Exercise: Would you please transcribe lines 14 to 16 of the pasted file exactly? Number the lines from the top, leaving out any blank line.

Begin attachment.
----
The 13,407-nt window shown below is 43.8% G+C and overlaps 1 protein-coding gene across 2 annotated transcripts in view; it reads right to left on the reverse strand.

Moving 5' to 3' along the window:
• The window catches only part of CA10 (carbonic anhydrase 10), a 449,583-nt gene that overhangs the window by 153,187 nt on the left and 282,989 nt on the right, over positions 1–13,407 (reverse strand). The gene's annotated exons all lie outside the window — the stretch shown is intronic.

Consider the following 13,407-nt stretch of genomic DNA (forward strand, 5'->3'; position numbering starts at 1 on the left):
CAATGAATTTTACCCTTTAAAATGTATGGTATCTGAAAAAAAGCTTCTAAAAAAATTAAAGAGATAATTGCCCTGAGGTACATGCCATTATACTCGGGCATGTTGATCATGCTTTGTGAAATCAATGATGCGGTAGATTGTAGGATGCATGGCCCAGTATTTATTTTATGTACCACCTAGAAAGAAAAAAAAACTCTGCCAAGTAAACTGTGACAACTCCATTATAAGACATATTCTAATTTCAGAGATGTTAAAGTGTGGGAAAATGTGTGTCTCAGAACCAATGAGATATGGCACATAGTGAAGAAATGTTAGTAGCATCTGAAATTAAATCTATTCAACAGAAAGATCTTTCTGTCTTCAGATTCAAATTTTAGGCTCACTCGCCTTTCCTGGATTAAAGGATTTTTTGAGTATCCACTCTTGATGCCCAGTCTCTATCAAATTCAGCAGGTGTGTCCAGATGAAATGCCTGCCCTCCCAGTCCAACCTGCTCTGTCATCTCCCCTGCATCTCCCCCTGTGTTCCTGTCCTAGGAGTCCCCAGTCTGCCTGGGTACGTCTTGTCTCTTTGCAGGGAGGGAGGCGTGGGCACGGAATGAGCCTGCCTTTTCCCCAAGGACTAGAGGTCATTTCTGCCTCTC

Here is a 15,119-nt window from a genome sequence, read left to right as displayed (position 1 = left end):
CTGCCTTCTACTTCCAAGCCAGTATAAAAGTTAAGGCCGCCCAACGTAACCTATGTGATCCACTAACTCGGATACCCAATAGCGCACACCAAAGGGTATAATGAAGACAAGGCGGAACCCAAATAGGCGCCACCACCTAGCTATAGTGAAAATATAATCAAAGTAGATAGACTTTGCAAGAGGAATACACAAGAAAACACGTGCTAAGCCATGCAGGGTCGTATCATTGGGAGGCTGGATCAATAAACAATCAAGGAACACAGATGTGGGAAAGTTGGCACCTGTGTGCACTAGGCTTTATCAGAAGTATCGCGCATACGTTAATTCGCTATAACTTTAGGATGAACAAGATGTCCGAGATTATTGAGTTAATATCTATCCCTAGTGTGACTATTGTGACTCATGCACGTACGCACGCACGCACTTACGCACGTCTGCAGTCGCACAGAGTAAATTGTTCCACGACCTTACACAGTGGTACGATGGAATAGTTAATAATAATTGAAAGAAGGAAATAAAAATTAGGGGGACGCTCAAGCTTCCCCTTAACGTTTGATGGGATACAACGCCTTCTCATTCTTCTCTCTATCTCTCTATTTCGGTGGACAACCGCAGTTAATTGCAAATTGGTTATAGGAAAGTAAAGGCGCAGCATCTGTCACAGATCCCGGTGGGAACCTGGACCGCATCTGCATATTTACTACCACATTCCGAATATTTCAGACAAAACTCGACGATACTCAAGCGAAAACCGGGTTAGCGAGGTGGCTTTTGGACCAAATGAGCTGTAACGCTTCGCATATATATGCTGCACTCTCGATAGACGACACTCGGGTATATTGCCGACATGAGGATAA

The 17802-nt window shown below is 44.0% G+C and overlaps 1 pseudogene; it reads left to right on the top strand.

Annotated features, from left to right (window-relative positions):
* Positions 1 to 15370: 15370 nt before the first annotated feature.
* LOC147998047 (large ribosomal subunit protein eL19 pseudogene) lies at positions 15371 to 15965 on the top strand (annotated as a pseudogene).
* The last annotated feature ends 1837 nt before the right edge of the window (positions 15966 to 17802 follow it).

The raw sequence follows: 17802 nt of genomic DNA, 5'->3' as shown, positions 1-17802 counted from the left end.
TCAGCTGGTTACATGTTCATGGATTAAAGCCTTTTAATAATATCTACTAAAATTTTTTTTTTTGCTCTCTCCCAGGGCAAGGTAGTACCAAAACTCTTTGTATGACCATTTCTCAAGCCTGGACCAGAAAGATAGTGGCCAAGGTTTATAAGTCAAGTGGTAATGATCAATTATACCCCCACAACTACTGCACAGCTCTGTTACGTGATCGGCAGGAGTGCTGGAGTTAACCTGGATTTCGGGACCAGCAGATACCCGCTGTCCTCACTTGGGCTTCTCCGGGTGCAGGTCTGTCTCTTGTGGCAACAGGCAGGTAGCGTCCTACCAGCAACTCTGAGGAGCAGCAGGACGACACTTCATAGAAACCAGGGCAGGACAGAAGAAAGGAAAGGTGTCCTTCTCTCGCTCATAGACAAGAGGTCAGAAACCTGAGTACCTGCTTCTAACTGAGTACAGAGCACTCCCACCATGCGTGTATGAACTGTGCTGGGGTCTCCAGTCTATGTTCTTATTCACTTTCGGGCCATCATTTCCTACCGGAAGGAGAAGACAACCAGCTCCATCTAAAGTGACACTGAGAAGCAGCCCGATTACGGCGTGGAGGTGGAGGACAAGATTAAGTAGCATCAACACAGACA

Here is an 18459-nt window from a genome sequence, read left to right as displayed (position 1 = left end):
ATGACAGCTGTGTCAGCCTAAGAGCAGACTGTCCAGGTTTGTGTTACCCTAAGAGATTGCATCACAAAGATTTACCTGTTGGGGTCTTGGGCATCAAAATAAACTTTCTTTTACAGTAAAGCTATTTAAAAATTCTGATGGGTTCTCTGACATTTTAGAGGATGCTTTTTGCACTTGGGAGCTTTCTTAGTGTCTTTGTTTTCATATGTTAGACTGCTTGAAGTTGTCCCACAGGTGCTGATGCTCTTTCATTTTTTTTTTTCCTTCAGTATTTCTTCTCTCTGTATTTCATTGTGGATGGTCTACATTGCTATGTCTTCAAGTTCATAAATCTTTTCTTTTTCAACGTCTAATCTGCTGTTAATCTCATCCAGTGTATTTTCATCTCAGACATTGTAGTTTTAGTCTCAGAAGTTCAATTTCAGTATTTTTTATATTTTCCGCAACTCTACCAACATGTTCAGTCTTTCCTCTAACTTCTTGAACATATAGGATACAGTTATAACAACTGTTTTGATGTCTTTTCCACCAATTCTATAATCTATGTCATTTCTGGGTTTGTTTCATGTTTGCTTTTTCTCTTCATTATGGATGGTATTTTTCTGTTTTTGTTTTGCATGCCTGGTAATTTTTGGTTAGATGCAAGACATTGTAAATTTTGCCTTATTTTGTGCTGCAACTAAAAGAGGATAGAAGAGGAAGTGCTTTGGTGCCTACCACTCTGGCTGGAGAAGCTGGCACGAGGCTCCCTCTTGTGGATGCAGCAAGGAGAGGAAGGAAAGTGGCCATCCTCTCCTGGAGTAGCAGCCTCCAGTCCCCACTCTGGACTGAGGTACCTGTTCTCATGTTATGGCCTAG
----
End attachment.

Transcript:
TCAGCTGGTTACATGTTCATGGATTAAAGCCTTTTAATAATATCTACTAAAATTTTTTTTTTTGCTCTCTCCCAGGGCAAGGTAGTACCAAAACTCTTTGTATGACCATTTCTCAAGCCTGGACCAGAAAGATAGTGGCCAAGGTTTATAAGTCAAGTGGTAATGATCAATTATACCCCCACAACTACTGCACAGCTCTGTTACGTGATCGGCAGGAGTGCTGGAGTTAACCTGGATTTCGGGACCAGCAGATACCCGCTGTCCTCACTTGGGCTTCTCCGGGTGCAGGTCTGTCTCTTGTGGCAACAGGCAGGTAGCGTCCTACCAGCAACTCTGAGGAGCAGCAGGACGACACTTCATAGAAACCAGGGCAGGACAGAAGAAAGGAAAGGTGTCCTTCTCTCGCTCATAGACAAGAGGTCAGAAACCTGAGTACCTGCTTCTAACTGAGTACAGAGCACTCCCACCATGCGTGTATGAACTGTGCTGGGGTCTCCAGTCTATGTTCTTATTCACTTTCGGGCCATCATTTCCTACCGGAAGGAGAAGACAACCAGCTCCATCTAAAGTGACACTGAGAAGCAGCCCGATTACGGCGTGGAGGTGGAGGACAAGATTAAGTAGCATCAACACAGACA

Here is an 18459-nt window from a genome sequence, read left to right as displayed (position 1 = left end):
ATGACAGCTGTGTCAGCCTAAGAGCAGACTGTCCAGGTTTGTGTTACCCTAAGAGATTGCATCACAAAGATTTACCTGTTGGGGTCTTGGGCATCAAAATAAACTTTCTTTTACAGTAAAGCTATTTAAAAATTCTGATGGGTTCTCTGACATTTTAGAGGATGCTTTTTGCACTTGGGAGCTTTCTTAGTGTCTTTGTTTTCATATGTTAGACTGCTTGAAGTTGTCCCACAGGTGCTGATGCTCTTTCATTTTTTTTTTTCCTTCAGTATTTCTTCTCTCTGTATTTCATTGTGGATGGTCTACATTGCTATGTCTTCAAGTTCATAAATCTTTTCTTTTTCAACGTCTAATCTGCTGTTAATCTCATCCAGTGTATTTTCATCTCAGACATTGTAGTTTTAGTCTCAGAAGTTCAATTTCAGTATTTTTTATATTTTCCGCAACTCTACCAACATGTTCAGTCTTTCCTCTAACTTCTTGAACATATAGGATACAGTTATAACAACTGTTTTGATGTCTTTTCCACCAATTCTATAATCTATGTCATTTCTGGGTTTGTTTCATGTTTGCTTTTTCTCTTCATTATGGATGGTATTTTTCTGTTTTTGTTTTGCATGCCTGGTAATTTTTGGTTAGATGCAAGACATTGTAAATTTTGCCTTATTTTGTGCTGCAACTAAAAGAGGATAGAAGAGGAAGTGCTTTGGTGCCTACCACTCTGGCTGGAGAAGCTGGCACGAGGCTCCCTCTTGTGGATGCAGCAAGGAGAGGAAGGAAAGTGGCCATCCTCTCCTGGAGTAGCAGCCTCCAGTCCCCACTCTGGACTGAGGTACCTGTTCTCATGTTATGGCCTAG